Monday, August 17, 2009
The Hurt Locker
The Hurt Locker
Dir. Kathryn Bigelow
* * * *
contains: Violent war images, swears.
The Hurt Locker is a war film unlike any other in recent memory. A film committed to the small realistic details (often the mundane), that puts into the experience through psychological rather than sensory means. The way in which Bigelow uses the bare minimum as far as story, music, and other cinematic tools, it made me think that if Robert Bresson ever made a war film, it'd probably feel a lot like this.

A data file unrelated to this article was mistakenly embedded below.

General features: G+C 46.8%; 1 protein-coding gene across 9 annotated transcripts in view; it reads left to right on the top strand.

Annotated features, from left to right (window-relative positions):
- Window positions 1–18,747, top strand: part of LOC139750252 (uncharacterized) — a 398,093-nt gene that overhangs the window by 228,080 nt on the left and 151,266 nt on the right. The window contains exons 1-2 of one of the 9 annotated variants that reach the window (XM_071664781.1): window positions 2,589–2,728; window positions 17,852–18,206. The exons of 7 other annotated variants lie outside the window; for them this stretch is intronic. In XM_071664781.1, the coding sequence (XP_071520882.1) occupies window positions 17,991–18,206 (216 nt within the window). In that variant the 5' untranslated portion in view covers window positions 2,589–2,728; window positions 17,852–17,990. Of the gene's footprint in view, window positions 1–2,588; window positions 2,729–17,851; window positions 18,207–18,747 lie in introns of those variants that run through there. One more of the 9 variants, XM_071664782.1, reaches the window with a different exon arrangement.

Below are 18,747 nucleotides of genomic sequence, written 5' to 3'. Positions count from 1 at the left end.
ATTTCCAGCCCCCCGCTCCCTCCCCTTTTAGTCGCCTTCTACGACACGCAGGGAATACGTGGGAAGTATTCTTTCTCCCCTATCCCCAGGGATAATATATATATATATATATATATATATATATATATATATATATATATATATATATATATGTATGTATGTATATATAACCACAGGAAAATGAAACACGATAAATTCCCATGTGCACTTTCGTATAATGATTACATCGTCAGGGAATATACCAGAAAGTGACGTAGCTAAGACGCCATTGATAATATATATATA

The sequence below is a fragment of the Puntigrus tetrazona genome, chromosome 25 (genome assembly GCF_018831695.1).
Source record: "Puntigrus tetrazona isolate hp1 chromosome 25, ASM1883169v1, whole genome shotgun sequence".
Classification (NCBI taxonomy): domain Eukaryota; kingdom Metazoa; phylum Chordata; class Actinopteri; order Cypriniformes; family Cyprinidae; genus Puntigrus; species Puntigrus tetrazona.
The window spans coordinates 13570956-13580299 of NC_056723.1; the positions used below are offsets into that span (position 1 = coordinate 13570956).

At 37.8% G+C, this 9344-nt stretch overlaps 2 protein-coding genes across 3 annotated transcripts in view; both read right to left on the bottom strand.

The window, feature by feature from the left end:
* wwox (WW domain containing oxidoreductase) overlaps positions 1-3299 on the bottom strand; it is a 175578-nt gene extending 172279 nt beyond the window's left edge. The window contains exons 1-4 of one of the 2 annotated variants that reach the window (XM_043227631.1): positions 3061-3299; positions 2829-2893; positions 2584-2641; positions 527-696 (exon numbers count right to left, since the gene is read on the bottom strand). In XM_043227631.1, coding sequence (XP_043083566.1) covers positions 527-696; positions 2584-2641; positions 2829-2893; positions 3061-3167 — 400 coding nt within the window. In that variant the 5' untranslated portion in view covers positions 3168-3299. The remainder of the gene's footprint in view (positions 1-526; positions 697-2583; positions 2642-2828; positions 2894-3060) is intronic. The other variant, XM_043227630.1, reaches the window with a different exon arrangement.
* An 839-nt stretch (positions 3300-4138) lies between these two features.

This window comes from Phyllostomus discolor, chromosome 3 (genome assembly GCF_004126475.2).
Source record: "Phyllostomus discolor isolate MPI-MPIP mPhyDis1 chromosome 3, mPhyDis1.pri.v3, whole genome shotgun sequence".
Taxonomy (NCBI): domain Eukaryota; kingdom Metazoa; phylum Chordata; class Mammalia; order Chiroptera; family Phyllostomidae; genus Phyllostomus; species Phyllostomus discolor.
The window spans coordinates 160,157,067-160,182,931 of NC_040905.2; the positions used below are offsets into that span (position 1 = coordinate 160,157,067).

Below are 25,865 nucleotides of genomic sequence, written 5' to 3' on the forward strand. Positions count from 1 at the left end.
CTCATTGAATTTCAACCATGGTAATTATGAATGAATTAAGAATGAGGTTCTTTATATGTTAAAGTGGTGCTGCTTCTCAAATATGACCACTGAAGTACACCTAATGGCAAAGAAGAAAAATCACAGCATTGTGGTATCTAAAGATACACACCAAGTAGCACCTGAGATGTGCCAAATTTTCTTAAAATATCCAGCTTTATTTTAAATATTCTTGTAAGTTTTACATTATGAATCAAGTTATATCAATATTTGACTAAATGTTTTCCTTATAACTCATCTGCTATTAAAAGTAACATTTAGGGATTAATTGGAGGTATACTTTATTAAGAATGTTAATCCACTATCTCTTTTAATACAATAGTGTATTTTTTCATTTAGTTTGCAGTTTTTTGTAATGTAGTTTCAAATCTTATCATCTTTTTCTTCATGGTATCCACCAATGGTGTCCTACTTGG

Bigelow is one of those directors that I always hoped would do a great film. Her vampire film Near Dark was one of the most interesting films of the 80's, and showed a world of promise. While she made the action classic Point Break, which is every bit as interesting only perhaps by absurd means, she hasn't really gotten great material to work with, until this. And she handles everything to near perfection. This is a psychological war film, that places the viewer into the experiential mindset of its characters, where war isn't a larger political event, but rather a dangerous situation where to some, it can be a drug to forget personal problems at home, and to others a physical embodiment of a standoff with more abstract personal issues, such as mortality. It's morally ambiguous; its handling of the peripheral characters who may or may not be trying to blow you up, is handled perfectly; its tense but not overly paranoid. Essentially, it's the complete opposite of a film like Platoon. This film captures a way of life accurately and artfully, and that way of life happens to be a group of soldiers in Iraq. Like the best films, its universal in being specific.